Paying for answers online
(Page 2 of 2)
When a lot is riding on the accuracy of information, you have to be critical and not too easily satisfied, says Ms. Quint. You have to be able to say, "It's the perfect answer, but it's totally unacceptable in terms of source."Skip to next paragraph
Subscribe Today to the Monitor
Of course, you should check the profile of any expert before relying on one. And even then, don't assume the information is accurate. Many online experts are no more vetted than those in the yellow pages, warns R. David Lankes, assistant professor at Syracuse University's School of Information Studies.
Recently, for example, the No.1 legal expert on Askme.com turned out to be a 15-year-old who watched Court TV. So if an expert claims to have written a book, look it up on Amazon.com or an online public library catalog.
Keen.com encourages its experts to have their credentials verified by a third party, AbsoluteBackgrounds.com. The site also relies on professional partners for some of its experts, such as Intuit for tax advisers and Microsoft for tech pros.
Other Ask-A services, including Google Answers, use a rating systems to determine the quality of its researchers.
But Mr. Lankes scoffs at such ratings: "When you ask me something that you don't know the answer to, and I give you the answer, how can you rate that?"
He points to research within the library community that finds questioners will often report being satisfied with a reference answer even when it is completely wrong or off target.
In an effort to reestablish their primary role of helping people find information, librarians are increasingly taking their expertise online.
At the Library of Congress, Diane Kresh heads the development of a major library Ask-A service called Questionpoint (http://www.questionpoint.org/). The service links a growing number of libraries worldwide to offer a network of specialized researchers with library science credentials. Currently, questions must go through a librarian, but Ms. Kresh expects to open remote access to the general public sometime this summer.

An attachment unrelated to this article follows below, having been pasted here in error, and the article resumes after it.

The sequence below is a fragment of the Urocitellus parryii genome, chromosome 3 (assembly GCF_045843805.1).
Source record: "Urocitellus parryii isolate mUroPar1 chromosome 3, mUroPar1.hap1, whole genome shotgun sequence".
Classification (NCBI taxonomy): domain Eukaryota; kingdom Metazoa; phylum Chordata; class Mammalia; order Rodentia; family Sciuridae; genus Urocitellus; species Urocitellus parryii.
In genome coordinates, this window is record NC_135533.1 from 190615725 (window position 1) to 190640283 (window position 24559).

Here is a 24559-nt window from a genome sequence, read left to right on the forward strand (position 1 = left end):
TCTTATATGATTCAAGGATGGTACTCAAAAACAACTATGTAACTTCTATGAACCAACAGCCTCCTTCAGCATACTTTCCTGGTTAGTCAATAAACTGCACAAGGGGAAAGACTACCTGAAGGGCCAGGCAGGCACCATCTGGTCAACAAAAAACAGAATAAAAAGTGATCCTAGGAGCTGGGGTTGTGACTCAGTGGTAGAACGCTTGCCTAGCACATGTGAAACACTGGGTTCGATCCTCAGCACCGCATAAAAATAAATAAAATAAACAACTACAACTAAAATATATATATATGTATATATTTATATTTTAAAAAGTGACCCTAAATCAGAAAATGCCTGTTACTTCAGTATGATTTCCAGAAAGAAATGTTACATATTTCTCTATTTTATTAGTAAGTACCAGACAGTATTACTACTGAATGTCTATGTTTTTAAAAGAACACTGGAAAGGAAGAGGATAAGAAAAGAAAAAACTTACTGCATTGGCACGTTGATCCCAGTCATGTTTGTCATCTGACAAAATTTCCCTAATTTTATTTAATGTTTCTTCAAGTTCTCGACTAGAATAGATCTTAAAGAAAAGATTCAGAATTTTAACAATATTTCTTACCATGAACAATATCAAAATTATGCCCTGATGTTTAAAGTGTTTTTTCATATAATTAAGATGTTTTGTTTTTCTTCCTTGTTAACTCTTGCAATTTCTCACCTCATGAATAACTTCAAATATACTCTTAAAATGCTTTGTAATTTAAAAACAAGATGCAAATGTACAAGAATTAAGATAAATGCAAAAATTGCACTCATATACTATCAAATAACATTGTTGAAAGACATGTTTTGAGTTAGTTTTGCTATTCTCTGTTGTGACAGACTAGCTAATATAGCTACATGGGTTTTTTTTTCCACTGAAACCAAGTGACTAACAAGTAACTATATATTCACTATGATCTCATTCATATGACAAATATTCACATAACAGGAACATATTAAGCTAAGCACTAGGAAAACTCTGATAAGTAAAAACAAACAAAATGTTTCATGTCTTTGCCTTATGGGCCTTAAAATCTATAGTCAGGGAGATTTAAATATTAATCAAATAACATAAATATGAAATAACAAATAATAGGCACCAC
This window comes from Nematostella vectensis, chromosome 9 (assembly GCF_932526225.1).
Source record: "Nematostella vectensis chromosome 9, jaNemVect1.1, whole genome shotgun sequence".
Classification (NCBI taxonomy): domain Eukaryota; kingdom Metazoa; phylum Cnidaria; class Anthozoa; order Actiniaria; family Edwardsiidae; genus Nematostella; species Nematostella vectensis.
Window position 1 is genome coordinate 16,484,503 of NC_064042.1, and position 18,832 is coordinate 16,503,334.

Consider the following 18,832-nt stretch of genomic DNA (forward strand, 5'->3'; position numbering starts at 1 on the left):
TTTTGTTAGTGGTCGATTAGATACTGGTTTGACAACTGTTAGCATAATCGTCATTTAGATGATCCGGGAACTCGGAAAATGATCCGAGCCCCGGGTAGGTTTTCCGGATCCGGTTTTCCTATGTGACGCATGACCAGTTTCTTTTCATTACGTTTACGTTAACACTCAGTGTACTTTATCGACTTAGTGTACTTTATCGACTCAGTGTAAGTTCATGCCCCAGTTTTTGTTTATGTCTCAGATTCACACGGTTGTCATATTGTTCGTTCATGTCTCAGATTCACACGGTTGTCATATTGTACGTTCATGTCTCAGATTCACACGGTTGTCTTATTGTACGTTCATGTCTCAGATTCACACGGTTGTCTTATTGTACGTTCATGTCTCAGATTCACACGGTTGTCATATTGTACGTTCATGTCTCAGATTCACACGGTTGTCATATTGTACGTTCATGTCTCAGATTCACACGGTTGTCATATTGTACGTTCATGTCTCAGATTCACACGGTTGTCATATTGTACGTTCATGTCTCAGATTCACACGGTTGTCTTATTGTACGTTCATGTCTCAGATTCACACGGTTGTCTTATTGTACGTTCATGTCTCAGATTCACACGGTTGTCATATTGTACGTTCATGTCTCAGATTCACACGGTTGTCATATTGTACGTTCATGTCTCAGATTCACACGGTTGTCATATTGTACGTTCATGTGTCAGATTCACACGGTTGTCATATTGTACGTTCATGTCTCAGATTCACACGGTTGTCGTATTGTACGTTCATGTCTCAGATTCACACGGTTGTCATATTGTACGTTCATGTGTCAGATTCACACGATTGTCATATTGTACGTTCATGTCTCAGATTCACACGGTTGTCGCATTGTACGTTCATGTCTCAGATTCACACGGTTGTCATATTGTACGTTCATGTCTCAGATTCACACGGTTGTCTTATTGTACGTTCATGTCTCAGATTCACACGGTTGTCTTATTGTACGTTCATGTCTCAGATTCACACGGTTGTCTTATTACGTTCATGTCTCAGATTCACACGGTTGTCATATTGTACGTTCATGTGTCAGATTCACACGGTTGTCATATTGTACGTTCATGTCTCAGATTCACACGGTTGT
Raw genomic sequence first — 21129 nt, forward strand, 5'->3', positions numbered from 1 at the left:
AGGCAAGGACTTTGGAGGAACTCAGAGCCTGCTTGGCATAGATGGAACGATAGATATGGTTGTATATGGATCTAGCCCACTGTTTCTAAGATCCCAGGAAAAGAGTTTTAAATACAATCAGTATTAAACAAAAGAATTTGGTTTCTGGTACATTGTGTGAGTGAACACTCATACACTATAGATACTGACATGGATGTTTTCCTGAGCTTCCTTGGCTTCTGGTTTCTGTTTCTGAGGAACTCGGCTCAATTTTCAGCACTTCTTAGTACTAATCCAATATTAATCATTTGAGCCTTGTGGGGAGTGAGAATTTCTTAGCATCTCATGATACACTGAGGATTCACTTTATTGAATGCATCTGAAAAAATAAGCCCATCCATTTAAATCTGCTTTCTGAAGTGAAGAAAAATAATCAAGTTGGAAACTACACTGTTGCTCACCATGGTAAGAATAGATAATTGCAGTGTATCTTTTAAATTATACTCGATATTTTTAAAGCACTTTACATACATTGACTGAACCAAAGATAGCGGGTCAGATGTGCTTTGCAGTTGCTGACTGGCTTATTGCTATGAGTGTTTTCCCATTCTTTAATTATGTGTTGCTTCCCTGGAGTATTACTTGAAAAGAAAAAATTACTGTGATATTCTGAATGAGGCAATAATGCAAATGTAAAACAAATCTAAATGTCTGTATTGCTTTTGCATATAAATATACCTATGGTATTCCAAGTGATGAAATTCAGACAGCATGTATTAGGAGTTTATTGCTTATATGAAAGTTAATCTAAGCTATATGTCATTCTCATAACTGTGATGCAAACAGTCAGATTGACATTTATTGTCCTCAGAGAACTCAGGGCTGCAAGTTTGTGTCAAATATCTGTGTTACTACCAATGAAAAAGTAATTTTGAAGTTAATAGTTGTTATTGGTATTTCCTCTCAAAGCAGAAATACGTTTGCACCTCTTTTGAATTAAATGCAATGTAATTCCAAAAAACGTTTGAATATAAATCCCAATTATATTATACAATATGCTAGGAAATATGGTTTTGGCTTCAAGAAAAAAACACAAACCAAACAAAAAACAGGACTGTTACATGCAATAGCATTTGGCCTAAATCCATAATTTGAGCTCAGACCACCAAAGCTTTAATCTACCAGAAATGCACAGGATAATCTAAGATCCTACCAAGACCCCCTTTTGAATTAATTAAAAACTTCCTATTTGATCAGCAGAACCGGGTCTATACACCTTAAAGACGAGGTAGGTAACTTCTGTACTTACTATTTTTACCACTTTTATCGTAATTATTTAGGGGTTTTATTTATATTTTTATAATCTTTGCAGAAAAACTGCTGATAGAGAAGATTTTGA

Other library answer sites such as the Los Angeles Public Library (http://www.247ref.org) are already open to anyone on the web free of charge.
"[Librarians] are going where the users are; that's the model we've adopted," Kresh says. "We'll go to them, and they're at their desktop."
Libraries have a natural advantage with access to some of the best information available in the form of books and other print material, portions of which can be electronically scanned and delivered online. Most libraries also subscribe to proprietary databases from Lexis-Nexis, Gale, and EBSCO, among others.
Particularly savvy researchers, be they librarians or from Google, will know how to reach online information outside the reach of search engines, says Gary Price, co-author of "Invisible Web: Uncovering Information Sources Search Engines Can't See."
Some of this "invisible" information, Mr. Price says, sits in databases not accessible to search engines, behind firewalls, or on sites that block indexing.